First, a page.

How to Build Your Own Computer

Purpose: In this set of instructions, I will be detailing how to build a computer from its separate components.

Creating a computer is nowhere near as difficult as people believe and doing so is often less expensive for a better computer. An important thing before you construct your computer is to determine the kind of computer you need, and the parts quality will change accordingly. If you only plan to write documents on your computer, you won’t need many expensive parts. If, however, you plan on building a full gaming rig, expect to spend a lot of money for the CPU and graphics card especially, and most of the other components too. This set of instructions won’t teach you how to determine what components to buy, but rather how put them all together. Certain parts of the instruction may change depending on the parts you have purchased, so make sure to read any instructions the parts come with as well. This also assumes you have done research into your parts and know what they are and what they come with to at least a basic degree. I will be detailing installation of a GPU as well. I will not be detailing how to install certain extra parts, putting individual parts together, or anything like hooking up a monitor, only how to put a barebones working PC together. I also will not be detailing installation of an OS (Operating System), or any of the drivers that are necessary to install for your computer to be used, as these are done after the physical computer itself has been assembled.

I have been using computers both for gaming, school, and work for most of my life. I have built most of the computers I have used at home with the help of my father. Unlike what most people think, building a computer isn’t incredibly difficult to do. It simply requires that you read the instructions in full, then carefully carry them out. None of the instructions are extremely difficult to do. Almost all of them are simply plug part A into hole B or slot the part into place. Now on to the instructions.


Tools and Materials needed:

  • A Philips screwdriver
  • (optional) Needle nose pliers and/or tweezers.
  • A case for your computer. This is what contains all the other parts. Determine this AFTER your other parts, so you do not get a case that is too small to hold everything.
  • A CPU, or Central Processing Unit – Basically the brain of your computer.
  • A motherboard – what almost everything plugs into so they can all work together. Determine what CPU you want before this, as not all CPUs are compatible with all motherboards (Leo).
  • (Semi-optional) a GPU, or Graphics Processing Unit – Many CPUs have one pre-installed into them, but if you play games, or want extreme visuals from other applications, you will want a standalone GPU.
  • RAM, or Random Access Memory (amount varies, always in pairs) – Is in a sense short term memory for your computer. More RAM is better, but you do not generally need more than 32 gigs if you are going to be building a higher end gaming computer. All RAM comes in pairs, insure you keep the pairs of RAM sticks together.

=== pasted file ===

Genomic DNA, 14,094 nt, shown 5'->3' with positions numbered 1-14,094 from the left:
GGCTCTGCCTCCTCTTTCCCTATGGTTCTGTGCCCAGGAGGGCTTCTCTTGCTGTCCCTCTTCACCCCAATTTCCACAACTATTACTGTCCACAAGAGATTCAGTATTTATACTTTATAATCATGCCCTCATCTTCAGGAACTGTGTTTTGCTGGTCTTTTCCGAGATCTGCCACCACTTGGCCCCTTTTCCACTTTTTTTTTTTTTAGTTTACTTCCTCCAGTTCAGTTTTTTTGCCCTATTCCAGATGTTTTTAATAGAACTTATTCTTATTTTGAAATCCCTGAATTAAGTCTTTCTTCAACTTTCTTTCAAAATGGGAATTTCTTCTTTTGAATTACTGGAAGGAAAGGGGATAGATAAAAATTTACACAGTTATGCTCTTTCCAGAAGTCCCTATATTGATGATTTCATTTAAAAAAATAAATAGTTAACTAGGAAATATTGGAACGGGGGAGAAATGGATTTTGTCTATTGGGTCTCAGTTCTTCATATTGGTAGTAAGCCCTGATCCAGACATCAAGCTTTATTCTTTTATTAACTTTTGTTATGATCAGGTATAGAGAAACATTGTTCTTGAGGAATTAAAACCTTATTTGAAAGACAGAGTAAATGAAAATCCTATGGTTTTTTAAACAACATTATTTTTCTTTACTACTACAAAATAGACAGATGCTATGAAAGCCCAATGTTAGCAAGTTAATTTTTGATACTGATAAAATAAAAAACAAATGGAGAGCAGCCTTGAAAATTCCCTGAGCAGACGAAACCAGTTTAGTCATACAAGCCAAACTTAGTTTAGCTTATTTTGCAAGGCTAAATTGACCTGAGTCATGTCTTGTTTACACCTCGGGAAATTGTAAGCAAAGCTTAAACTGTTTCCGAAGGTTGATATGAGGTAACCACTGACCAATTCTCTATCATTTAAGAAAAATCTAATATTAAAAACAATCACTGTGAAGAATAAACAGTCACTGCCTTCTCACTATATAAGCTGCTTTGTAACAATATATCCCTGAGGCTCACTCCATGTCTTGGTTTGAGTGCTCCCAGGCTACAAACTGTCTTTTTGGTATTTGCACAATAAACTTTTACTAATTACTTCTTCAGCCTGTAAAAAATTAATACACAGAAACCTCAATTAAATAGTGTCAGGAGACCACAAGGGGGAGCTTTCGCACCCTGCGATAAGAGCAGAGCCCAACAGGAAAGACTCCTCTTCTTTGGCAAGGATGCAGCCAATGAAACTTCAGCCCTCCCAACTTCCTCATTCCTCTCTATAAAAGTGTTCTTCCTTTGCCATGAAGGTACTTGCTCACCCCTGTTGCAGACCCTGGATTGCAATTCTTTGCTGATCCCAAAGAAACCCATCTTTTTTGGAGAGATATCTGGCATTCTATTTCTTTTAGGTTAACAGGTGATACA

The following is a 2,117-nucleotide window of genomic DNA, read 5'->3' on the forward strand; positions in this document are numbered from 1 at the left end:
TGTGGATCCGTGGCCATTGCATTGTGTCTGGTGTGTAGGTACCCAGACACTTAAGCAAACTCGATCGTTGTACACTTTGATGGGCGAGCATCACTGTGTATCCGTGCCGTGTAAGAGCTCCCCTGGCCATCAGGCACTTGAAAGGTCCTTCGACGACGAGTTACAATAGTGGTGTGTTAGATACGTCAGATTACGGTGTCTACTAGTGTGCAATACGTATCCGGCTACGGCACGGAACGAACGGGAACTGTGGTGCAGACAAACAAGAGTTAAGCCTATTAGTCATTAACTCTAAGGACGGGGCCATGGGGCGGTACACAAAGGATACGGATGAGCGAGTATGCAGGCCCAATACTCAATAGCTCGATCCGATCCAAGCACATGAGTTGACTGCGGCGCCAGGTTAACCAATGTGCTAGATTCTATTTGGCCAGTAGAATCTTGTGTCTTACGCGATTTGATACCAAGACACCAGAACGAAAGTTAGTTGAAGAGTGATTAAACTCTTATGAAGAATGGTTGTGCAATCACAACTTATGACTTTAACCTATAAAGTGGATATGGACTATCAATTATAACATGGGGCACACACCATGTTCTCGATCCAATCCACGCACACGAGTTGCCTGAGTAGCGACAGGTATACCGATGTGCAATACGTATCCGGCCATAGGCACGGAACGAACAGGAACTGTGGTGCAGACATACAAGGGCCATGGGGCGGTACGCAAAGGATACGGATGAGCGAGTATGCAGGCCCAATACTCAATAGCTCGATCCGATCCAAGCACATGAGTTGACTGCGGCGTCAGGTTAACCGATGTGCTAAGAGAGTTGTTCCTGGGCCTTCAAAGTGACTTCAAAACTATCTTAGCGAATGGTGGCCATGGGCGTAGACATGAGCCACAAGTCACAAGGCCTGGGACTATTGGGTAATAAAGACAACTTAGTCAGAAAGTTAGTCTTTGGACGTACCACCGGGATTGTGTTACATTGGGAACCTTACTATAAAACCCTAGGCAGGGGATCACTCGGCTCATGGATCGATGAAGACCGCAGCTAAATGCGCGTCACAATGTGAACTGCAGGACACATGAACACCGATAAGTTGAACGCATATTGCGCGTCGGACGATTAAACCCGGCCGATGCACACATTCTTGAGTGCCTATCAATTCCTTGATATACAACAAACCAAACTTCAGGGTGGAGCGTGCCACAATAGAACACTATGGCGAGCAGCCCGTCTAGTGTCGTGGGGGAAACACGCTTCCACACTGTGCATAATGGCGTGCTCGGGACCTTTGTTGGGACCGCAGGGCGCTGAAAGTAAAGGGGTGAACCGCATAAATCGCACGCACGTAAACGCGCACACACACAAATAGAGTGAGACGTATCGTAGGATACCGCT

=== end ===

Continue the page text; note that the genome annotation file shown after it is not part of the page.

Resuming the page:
• Storage (Hard drives, HDDs, or solid-state drives, SSD) – Where all your computers data is stored. HDDs are cheaper, but SSDs are far faster, and quieter.
  • PSU, or Power Supply Unit– Provides power to your computer once it is provided power. What PSU you get depends on your other parts, as different models may take differing amounts of power (Leo).
  • Heatsink/fans – Cools down the computer, namely the CPU. While many CPUs generally also come with their own cooler, having a standalone one is a good idea, because if your CPU overheats and fries, your entire computer is dead until you replace it. The way to install these can highly vary, so double check how to install yours. Ensure that your heatsink does not block your RAM ports when choosing parts. This unfortunately might have to be determined manually after parts are purchased (Newegg, 4:33-4:45).

At this point you have a large variety of parts and are completely unsure of what to do. Now comes putting it all together. Almost the entire process is literally just putting things in the right spot and screwing them in or plugging cords into the right places.



Do NOT over tighten any screw. Make them snug, but do not crank them in. You can break the parts if you do this.

Do NOT force any part in. Parts shouldn’t take extreme force to put in. Double check you are putting the right part in the right place, in the right orientation.

With the CPU, do not touch the gold contacts. If you damage or break these, the CPU is useless.

While the CPU is the biggest one, do your best not to touch the contacts of any part.

Don’t plug the PSU into power until you are ready to turn on your PC. Even if you do, it probably will not hurt anything, but the keyword is probably. No point in risking it. (Newegg, 1:26-1:40)

Occasionally discharge static electricity from your hand while you work by resting your hand on any conductive surface, including the outside of your computer’s case if it is made of metal (Nystedt). Do not discharge any static electricity on you onto any conductive components of the computer or the inside of the case.

Try to keep all the cables inside the completed computer neat, organized, and away from other parts, especially the fans.

Look up a guide or video of building a computer beforehand. For the most part, I will not be describing what all parts look like, so it may be necessary for you to look elsewhere to know what they are.

CPU properly set into slot before closing door


  1. Set up your workspace.
    • Make sure you have a decent sized, clean open space. Have a bowl or bag handy to place screws and other small parts in that may be lost otherwise. Make sure your work area is non-conductive, such as a wood table (Nystedt), as static electricity has the potential to damage intricate parts of the computer during installation.
  2. Remove your case from its container and remove its side panels and set to one side for later. Do not remove any of the internal cables.
  3. Remove your motherboard from its container and locate where the CPU is installed into it.
  4. Unlock the CPU bar, and then open the CPU door.
  5. Remove the CPU from its packaging, and carefully set it flush into the slot for it on the motherboard.
    • The CPU itself and the slot for the CPU on the motherboard has markings to insure you put it in in the correct orientation. Ensure all markings line up.
    • Do not force the CPU into the slot, just insure it is placed flush onto the slot for it in the correct orientation.
  6. Close the CPU door over the CPU and insure it fully covers the CPU and the socket.
    • Don’t press the CPU door down, simply place it fully over the socket.
  7. Move the CPU lever back towards its original position.
    • This will take a small amount of force, but do not push it with all your strength. If it feels like it is not moving correctly, stop and double check the CPU was inserted correctly, and that the door was in place properly.